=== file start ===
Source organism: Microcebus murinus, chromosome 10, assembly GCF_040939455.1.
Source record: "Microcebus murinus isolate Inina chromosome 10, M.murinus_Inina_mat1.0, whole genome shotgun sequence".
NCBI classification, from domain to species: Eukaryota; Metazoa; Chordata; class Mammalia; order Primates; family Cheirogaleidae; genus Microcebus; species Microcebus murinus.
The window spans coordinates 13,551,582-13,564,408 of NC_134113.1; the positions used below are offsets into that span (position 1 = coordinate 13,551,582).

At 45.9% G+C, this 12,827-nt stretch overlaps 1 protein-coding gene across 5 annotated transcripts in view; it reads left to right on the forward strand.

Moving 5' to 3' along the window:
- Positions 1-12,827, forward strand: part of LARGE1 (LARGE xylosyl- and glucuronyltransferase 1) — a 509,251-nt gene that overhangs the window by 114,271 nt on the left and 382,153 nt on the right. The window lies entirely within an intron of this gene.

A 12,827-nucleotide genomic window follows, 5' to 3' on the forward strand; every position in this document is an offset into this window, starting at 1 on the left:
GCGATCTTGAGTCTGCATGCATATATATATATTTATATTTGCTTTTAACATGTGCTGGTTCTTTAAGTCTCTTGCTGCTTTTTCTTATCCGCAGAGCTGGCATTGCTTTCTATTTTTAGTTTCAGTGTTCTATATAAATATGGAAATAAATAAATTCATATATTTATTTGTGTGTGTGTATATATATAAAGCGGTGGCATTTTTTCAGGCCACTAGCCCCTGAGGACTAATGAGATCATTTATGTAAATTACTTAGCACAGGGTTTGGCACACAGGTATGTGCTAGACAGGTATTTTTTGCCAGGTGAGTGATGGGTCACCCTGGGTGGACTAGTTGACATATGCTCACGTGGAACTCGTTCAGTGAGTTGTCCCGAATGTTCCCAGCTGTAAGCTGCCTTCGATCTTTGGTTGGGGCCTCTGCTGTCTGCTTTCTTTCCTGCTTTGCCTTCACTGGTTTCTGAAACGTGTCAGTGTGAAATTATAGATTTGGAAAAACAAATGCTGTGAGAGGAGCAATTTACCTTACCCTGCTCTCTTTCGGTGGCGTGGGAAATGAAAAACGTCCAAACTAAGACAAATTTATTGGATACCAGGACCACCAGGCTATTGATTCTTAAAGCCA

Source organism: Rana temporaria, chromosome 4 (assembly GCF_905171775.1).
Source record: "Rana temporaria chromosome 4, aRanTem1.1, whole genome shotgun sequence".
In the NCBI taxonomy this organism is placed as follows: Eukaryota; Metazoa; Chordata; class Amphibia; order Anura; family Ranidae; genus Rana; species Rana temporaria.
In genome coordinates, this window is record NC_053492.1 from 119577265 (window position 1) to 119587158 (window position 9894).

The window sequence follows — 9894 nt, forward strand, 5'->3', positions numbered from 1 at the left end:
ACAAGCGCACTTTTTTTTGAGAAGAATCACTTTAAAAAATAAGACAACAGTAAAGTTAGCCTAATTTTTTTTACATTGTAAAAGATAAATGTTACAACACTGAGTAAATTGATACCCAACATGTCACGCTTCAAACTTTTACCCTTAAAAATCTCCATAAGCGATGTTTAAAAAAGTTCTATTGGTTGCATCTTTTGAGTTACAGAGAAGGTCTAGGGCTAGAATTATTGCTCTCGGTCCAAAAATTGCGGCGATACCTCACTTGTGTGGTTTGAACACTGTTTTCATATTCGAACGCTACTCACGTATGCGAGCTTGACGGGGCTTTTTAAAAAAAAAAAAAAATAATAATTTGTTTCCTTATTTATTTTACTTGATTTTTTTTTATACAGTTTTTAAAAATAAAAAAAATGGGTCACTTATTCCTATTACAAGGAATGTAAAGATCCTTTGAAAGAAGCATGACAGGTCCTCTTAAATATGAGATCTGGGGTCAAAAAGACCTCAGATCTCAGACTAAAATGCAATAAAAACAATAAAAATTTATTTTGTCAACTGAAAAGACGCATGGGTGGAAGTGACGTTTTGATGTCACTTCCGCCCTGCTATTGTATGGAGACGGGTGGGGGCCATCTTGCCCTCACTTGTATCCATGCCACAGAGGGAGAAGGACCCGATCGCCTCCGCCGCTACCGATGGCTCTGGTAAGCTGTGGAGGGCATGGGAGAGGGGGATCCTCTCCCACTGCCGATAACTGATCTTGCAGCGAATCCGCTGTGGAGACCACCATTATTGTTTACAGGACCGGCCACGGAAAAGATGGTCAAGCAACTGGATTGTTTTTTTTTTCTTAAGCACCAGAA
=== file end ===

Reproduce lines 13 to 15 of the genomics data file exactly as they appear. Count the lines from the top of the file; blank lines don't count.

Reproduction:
In genome coordinates, this window is record NC_053492.1 from 119577265 (window position 1) to 119587158 (window position 9894).

The window sequence follows — 9894 nt, forward strand, 5'->3', positions numbered from 1 at the left end:
ACAAGCGCACTTTTTTTTGAGAAGAATCACTTTAAAAAATAAGACAACAGTAAAGTTAGCCTAATTTTTTTTACATTGTAAAAGATAAATGTTACAACACTGAGTAAATTGATACCCAACATGTCACGCTTCAAACTTTTACCCTTAAAAATCTCCATAAGCGATGTTTAAAAAAGTTCTATTGGTTGCATCTTTTGAGTTACAGAGAAGGTCTAGGGCTAGAATTATTGCTCTCGGTCCAAAAATTGCGGCGATACCTCACTTGTGTGGTTTGAACACTGTTTTCATATTCGAACGCTACTCACGTATGCGAGCTTGACGGGGCTTTTTAAAAAAAAAAAAAAATAATAATTTGTTTCCTTATTTATTTTACTTGATTTTTTTTTATACAGTTTTTAAAAATAAAAAAAATGGGTCACTTATTCCTATTACAAGGAATGTAAAGATCCTTTGAAAGAAGCATGACAGGTCCTCTTAAATATGAGATCTGGGGTCAAAAAGACCTCAGATCTCAGACTAAAATGCAATAAAAACAATAAAAATTTATTTTGTCAACTGAAAAGACGCATGGGTGGAAGTGACGTTTTGATGTCACTTCCGCCCTGCTATTGTATGGAGACGGGTGGGGGCCATCTTGCCCTCACTTGTATCCATGCCACAGAGGGAGAAGGACCCGATCGCCTCCGCCGCTACCGATGGCTCTGGTAAGCTGTGGAGGGCATGGGAGAGGGGGATCCTCTCCCACTGCCGATAACTGATCTTGCAGCGAATCCGCTGTGGAGACCACCATTATTGTTTACAGGACCGGCCACGGAAAAGATGGTCAAGCAACTGGATTGTTTTTTTTTTCTTAAGCACCAGAA